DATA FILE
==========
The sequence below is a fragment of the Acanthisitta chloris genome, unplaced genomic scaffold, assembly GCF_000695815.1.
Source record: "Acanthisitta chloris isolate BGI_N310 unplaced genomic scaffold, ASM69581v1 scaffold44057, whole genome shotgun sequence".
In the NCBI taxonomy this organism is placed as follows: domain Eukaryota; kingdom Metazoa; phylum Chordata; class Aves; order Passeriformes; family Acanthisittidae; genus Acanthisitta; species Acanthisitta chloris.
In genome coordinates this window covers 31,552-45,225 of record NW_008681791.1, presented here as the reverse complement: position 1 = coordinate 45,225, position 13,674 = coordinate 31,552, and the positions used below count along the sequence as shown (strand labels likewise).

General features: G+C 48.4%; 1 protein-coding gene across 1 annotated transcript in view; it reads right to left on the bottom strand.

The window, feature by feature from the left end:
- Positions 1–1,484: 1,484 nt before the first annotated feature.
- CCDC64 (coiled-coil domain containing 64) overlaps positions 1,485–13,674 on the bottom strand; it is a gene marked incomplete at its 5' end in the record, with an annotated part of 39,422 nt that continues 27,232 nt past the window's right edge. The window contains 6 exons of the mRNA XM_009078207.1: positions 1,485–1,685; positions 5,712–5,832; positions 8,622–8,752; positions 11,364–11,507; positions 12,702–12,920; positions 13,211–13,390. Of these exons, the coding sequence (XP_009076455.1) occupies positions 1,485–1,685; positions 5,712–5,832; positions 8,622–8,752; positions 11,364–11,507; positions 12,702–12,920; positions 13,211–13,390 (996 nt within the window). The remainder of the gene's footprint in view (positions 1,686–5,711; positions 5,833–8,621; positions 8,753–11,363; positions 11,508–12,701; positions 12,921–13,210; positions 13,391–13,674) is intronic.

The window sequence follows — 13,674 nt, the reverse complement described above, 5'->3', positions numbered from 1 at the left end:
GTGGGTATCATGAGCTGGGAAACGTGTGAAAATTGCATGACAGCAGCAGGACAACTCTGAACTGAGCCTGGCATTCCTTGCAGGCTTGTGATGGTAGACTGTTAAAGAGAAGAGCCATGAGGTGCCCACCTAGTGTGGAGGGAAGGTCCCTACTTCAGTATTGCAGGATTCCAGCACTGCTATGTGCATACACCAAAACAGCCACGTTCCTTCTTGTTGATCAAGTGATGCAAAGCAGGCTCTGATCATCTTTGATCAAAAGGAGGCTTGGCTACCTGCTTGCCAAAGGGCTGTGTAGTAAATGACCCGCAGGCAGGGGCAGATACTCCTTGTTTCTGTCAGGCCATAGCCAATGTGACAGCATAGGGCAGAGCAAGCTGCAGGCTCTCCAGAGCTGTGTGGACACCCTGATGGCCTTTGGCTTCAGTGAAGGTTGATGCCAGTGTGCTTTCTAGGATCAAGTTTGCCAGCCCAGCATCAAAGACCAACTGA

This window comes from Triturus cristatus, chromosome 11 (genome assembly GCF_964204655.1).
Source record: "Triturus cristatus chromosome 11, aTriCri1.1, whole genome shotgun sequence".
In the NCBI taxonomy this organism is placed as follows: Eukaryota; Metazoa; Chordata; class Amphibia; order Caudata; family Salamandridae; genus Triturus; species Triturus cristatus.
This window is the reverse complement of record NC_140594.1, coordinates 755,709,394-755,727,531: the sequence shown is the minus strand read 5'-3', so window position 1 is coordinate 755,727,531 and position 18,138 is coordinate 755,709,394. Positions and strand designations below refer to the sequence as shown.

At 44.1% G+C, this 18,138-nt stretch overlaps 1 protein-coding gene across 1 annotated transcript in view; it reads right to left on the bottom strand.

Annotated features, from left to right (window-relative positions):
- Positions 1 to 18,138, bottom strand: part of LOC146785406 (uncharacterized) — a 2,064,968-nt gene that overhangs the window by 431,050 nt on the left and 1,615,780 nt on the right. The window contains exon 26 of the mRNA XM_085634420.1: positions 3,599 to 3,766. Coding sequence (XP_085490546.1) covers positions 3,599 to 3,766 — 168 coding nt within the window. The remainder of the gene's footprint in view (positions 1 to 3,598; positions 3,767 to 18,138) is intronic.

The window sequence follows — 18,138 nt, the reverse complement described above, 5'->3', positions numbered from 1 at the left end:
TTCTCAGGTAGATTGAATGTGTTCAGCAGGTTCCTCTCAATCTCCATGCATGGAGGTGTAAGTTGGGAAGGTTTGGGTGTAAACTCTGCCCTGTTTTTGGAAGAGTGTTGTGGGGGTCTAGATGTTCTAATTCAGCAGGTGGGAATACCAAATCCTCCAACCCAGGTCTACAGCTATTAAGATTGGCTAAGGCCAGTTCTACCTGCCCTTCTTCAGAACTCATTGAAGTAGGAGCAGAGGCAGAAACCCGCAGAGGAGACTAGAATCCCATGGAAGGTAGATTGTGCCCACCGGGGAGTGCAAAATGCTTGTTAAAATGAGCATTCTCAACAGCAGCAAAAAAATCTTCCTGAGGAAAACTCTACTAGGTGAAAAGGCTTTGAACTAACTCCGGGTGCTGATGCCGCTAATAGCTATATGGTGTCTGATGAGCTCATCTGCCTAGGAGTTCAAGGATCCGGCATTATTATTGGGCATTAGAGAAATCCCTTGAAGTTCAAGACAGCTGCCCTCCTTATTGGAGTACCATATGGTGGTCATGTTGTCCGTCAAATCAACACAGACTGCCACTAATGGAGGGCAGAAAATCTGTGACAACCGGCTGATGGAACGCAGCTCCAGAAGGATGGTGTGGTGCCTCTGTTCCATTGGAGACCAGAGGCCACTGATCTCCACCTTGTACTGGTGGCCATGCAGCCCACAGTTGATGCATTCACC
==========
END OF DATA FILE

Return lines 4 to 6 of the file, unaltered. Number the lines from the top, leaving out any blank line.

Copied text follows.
In genome coordinates this window covers 31,552-45,225 of record NW_008681791.1, presented here as the reverse complement: position 1 = coordinate 45,225, position 13,674 = coordinate 31,552, and the positions used below count along the sequence as shown (strand labels likewise).

General features: G+C 48.4%; 1 protein-coding gene across 1 annotated transcript in view; it reads right to left on the bottom strand.

The window, feature by feature from the left end: